• Fiscal policy. Accommodative fiscal policy supported the post-COVID recovery, and some fiscal stimulus remains warranted in light of recent shocks. Buffers should be rebuilt through gradual medium-term consolidation. A simple set of fiscal rules would best serve the authorities’ goals to safeguard sustainability and intergenerational equity, and to promote countercyclical policy.

  • Monetary policy. Monetary policy is assessed as moderately tight, which is appropriate given the continued inflation pressures and fiscal stimulus. Further tightening may be warranted in the coming months. The authorities should continue the transition to full-fledged inflation targeting, while enhancing transparency and the National Bank of Kazakhstan’s (NBK) independence.

  • Financial sector policy. Policies should continue to balance supporting the economic recovery and safeguarding financial stability. Further progress in strengthening the supervisory and resolution frameworks is needed. Risks from fast-growing consumer lending and potential bank liquidity pressures should be carefully monitored.

  • Structural reforms. Sustained and inclusive growth in a low-carbon global economy calls for economic diversification driven by the private sector. Accelerated reforms are needed to reduce the state’s footprint in the economy, improve governance and the business environment, and take early action to address climate-related challenges.

Approved By

Subir Lall (MCD) and Stephan Danninger (SPR)

Discussions took place in Almaty and Nur-Sultan during November 4–17, 2021 and remotely during January 28-March 14, 2022. The team comprised N. Blancher (head), A. Hajdenberg, G. Impavido, and W. Shi (MCD), J. Zhou (MCM), O. Basdevant (FAD), K. Kao (LEG), and O. Bissekeyeva (local office manager). The mission met with senior government and NBK officials, as well as representatives from the private sector, civil society organizations, diplomatic community, and media. P. Trabinski and M. Zhunusbekova (OED) attended the meetings, and L. Nigmatullina, and S. Arzoumanian provided support from IMF HQ.

Contents

  • CONTEXT

  • RECENT DEVELOPMENTS

  • OUTLOOK AND RISKS

  • POLICY DISCUSSIONS

  • A. Current Macro-Financial Policy Mix

  • B. Preserving Future Fiscal Space

  • C. Transitioning to Full-Fledged Inflation Targeting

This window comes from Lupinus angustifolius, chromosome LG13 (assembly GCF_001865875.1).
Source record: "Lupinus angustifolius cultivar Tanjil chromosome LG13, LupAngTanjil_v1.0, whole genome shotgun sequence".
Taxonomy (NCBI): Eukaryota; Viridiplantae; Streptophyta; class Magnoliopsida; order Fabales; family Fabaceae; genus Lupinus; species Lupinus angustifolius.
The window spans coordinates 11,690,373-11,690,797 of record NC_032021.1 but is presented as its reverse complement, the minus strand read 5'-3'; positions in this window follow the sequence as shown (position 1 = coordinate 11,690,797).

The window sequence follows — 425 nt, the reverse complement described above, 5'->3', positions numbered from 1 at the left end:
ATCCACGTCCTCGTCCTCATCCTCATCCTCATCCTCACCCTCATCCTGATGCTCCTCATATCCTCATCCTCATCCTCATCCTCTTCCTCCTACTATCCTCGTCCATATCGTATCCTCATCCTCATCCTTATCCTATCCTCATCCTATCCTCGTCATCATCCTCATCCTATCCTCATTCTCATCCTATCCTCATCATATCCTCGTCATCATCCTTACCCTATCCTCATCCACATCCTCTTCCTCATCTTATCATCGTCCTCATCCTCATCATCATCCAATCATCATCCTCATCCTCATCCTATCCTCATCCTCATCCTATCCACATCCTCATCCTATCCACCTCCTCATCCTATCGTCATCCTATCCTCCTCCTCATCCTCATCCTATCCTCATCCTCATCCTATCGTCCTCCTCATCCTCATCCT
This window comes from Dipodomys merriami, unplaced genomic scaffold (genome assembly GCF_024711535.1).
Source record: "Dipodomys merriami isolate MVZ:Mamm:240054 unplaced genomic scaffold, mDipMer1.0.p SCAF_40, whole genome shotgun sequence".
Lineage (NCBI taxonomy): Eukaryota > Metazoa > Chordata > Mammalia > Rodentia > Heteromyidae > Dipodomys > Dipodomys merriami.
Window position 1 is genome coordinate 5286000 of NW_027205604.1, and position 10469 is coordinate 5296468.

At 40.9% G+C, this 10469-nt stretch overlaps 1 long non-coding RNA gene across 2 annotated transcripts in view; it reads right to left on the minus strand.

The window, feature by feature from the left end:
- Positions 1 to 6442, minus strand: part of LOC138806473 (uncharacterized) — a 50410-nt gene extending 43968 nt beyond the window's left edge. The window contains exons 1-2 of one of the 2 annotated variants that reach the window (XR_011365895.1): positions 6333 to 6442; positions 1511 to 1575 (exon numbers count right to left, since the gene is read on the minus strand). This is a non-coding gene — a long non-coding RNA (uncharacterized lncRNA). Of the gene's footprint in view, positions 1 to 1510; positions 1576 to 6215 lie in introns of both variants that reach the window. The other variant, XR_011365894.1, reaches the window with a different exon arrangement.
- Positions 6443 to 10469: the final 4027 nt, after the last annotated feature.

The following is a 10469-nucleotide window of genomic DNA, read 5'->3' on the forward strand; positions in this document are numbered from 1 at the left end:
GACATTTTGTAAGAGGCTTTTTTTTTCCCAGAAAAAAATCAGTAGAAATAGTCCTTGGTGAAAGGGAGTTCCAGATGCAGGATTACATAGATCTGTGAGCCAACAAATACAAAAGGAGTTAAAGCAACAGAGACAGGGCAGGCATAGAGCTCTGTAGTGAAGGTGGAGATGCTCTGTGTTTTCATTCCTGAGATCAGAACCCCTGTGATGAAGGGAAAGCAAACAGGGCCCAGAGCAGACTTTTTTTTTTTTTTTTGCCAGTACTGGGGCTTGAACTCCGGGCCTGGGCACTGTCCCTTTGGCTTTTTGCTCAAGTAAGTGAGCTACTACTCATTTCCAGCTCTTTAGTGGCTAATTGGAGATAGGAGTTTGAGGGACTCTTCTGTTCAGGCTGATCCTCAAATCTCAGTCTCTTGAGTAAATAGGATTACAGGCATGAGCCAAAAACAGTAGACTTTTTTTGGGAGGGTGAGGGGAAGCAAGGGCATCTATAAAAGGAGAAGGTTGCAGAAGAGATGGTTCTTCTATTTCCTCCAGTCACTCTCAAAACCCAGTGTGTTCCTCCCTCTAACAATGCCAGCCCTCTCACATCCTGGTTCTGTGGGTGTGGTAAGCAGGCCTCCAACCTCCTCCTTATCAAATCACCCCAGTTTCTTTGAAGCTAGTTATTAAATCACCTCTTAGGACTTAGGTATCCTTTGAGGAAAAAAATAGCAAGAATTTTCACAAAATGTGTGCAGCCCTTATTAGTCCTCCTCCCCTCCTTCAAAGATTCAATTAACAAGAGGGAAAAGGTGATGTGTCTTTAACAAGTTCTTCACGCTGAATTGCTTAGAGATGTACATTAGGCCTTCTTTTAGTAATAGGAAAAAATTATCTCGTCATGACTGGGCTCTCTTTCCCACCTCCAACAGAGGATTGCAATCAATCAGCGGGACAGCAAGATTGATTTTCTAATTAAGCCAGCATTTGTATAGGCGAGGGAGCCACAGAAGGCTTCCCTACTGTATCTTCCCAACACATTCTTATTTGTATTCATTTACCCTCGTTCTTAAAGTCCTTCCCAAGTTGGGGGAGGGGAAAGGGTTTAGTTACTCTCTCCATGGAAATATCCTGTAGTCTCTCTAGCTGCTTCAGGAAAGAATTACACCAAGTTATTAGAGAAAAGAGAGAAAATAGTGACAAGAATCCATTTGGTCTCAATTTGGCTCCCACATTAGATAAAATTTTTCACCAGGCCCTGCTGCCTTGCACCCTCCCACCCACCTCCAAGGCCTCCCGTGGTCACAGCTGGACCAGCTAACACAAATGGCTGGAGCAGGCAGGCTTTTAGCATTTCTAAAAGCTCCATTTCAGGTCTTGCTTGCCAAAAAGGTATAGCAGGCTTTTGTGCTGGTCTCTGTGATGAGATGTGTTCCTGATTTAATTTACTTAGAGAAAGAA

• D. Safeguarding Financial Stability

  • E. Promoting Diversified and Inclusive Growth

  • STAFF APPRAISAL

  • BOXES

  • 1. Social Unrest in January 2022

  • 2. COVID-19 Impact and Response

  • 3. Spillover Risks from the Sanctions on Russia

  • 4. Addressing Climate Change in Kazakhstan

  • 5. New Fiscal Rules for Kazakhstan

  • 6. Improved Bank Resolution Framework

  • FIGURES

  • 1. Pillars of Long-term Growth

  • 2. Economic Developments, 2014–21

  • 3. Fiscal Sector Developments, 2014–21

  • 4. Fiscal Expenditure Assessment

  • 5. Banking Sector Developments, 2014–21

  • 6. External Sector Developments, 2014–22

  • 7. Monetary Sector Developments, 2014–22

  • 8. Business Environment and Governance

  • 9. Climate-Related Challenges and Opportunities

  • TABLES

  • 1. Inclusive Growth Indicators

  • 2. Selected Economic Indicators, 2018–2027

  • 3. Balance of Payments, 2018–27

  • 4. Financial Soundness Indicators of the Banking Sector, 2018–2021Q2

  • 5. Monetary Accounts, 2018–27

  • 6a. General Government Fiscal Operations, 2018–27 (in Billions of Tenge)

  • 6b. General Government Fiscal Operations, 2018–27 (in Percent of GDP)

  • ANNEXES

  • I. Implementation of the 2019 Article IV Recommendations

  • II. External Sector Assessment

  • III. Risk Assessment Matrix

  • IV. Debt Sustainability Analysis

  • APPENDIX

  • I. Draft Press Release

1

Under Article IV of the IMF’s Articles of Agreement, the IMF holds bilateral discussions with members, usually every year. A staff team visits the country, collects economic and financial information, and discusses with officials the country’s economic developments and policies. On return to headquarters, the staff prepares a report, which forms the basis for discussion by the Executive Board.

2

At the conclusion of the discussion, the Managing Director, as Chairman of the Board, summarizes the views of Executive Directors, and this summary is transmitted to the country’s authorities. An explanation of any qualifiers used in summings up can be found here: http://www.IMF.org/external/np/sec/misc/qualifiers.htm.